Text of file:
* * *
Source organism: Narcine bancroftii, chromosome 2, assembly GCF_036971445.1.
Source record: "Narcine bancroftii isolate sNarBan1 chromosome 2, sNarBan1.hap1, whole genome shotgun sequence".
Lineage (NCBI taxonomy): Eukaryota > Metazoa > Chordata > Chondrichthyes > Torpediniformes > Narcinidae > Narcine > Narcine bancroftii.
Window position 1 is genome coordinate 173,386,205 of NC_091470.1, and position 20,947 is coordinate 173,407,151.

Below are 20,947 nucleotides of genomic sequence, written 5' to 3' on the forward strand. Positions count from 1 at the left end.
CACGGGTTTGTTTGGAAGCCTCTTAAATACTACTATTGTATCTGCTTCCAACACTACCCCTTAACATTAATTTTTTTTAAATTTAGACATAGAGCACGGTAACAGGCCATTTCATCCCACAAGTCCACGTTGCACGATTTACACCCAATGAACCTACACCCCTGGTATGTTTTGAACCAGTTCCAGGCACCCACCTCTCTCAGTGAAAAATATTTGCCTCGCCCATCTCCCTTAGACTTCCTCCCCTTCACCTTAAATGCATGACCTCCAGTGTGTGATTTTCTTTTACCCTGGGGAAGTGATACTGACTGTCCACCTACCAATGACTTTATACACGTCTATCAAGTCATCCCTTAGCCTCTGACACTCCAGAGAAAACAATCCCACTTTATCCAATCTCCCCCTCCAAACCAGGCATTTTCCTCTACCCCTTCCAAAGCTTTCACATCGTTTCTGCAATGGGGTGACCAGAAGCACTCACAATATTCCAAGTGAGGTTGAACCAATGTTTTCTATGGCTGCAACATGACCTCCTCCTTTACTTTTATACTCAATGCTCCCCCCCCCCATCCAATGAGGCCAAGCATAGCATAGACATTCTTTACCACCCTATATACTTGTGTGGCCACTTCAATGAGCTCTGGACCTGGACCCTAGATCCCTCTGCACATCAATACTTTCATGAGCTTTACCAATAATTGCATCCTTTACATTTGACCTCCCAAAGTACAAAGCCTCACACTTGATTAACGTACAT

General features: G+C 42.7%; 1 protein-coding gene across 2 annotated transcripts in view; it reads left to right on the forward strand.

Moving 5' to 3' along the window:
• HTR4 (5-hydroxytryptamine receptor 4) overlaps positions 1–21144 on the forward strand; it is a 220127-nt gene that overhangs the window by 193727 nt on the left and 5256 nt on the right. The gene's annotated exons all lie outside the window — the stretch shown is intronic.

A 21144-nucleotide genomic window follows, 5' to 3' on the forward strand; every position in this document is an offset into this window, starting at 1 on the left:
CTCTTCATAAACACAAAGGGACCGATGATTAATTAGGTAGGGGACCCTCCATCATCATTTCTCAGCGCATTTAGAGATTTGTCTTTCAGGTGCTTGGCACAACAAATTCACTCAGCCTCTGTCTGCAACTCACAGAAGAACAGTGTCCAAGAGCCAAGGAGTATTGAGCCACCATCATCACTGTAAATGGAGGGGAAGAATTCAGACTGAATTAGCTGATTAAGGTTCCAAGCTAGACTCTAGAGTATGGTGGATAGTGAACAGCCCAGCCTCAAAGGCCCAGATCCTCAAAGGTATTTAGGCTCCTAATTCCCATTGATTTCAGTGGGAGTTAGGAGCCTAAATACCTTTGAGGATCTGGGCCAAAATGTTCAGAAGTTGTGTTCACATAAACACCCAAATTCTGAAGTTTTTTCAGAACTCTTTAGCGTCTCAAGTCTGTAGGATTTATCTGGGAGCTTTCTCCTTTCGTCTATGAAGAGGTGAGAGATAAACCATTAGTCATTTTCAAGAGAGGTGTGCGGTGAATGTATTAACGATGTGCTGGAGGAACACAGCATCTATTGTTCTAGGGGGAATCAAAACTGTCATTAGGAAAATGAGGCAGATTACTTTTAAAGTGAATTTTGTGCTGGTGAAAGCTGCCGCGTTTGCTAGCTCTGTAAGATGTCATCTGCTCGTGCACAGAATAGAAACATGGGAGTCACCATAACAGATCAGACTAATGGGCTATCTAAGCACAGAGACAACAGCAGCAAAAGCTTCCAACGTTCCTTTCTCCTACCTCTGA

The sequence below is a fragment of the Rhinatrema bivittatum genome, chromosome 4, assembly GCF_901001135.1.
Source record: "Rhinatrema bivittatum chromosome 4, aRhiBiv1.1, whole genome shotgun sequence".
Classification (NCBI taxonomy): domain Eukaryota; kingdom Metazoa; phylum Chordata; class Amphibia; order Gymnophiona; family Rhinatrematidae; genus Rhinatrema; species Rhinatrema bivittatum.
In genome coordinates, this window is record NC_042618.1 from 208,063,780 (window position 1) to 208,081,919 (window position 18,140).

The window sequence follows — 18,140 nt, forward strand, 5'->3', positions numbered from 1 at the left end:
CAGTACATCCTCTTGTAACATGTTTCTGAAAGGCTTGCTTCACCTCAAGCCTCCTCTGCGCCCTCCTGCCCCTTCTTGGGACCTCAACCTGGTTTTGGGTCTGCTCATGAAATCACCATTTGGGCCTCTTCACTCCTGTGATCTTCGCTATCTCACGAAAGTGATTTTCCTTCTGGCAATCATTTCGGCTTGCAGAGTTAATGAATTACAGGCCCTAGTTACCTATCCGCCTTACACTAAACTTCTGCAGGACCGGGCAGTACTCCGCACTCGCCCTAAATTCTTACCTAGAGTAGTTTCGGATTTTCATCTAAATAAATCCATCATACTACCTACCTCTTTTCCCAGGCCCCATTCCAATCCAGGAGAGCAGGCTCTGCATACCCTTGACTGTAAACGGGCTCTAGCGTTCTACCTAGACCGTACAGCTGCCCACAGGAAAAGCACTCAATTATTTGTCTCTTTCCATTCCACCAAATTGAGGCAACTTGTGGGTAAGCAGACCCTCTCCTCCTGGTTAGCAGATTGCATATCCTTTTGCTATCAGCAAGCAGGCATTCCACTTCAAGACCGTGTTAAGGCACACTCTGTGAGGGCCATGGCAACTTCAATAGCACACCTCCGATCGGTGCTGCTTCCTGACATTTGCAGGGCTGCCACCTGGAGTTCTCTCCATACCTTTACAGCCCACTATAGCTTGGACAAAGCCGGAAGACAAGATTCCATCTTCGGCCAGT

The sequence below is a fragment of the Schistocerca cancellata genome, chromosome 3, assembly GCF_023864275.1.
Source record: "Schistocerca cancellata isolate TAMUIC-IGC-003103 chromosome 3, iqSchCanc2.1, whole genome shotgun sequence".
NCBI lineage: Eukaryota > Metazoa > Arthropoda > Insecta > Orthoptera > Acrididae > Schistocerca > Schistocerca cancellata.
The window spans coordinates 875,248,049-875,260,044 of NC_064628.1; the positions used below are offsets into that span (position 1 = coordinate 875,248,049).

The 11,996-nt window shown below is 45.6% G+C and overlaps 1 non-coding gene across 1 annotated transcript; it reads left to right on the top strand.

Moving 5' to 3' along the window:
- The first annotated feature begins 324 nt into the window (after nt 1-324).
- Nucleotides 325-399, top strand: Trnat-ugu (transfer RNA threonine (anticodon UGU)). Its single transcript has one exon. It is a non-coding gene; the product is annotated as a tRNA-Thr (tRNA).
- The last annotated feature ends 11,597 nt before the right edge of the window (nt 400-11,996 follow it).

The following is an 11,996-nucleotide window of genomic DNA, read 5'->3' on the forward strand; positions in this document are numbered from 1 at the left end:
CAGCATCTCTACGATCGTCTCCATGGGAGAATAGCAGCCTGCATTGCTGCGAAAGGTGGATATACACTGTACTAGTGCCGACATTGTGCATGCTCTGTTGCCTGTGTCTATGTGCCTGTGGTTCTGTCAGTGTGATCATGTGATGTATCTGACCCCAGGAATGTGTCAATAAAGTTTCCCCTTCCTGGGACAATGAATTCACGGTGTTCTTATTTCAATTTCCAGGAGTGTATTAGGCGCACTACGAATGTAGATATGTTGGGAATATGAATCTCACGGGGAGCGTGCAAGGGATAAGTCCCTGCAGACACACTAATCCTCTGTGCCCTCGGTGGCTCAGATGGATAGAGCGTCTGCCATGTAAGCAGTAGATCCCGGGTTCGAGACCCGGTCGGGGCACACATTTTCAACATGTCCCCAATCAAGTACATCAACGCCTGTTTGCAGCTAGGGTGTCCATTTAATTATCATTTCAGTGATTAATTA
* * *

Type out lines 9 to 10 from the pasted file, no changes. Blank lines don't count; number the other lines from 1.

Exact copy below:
• HTR4 (5-hydroxytryptamine receptor 4) overlaps positions 1–21144 on the forward strand; it is a 220127-nt gene that overhangs the window by 193727 nt on the left and 5256 nt on the right. The gene's annotated exons all lie outside the window — the stretch shown is intronic.

A 21144-nucleotide genomic window follows, 5' to 3' on the forward strand; every position in this document is an offset into this window, starting at 1 on the left: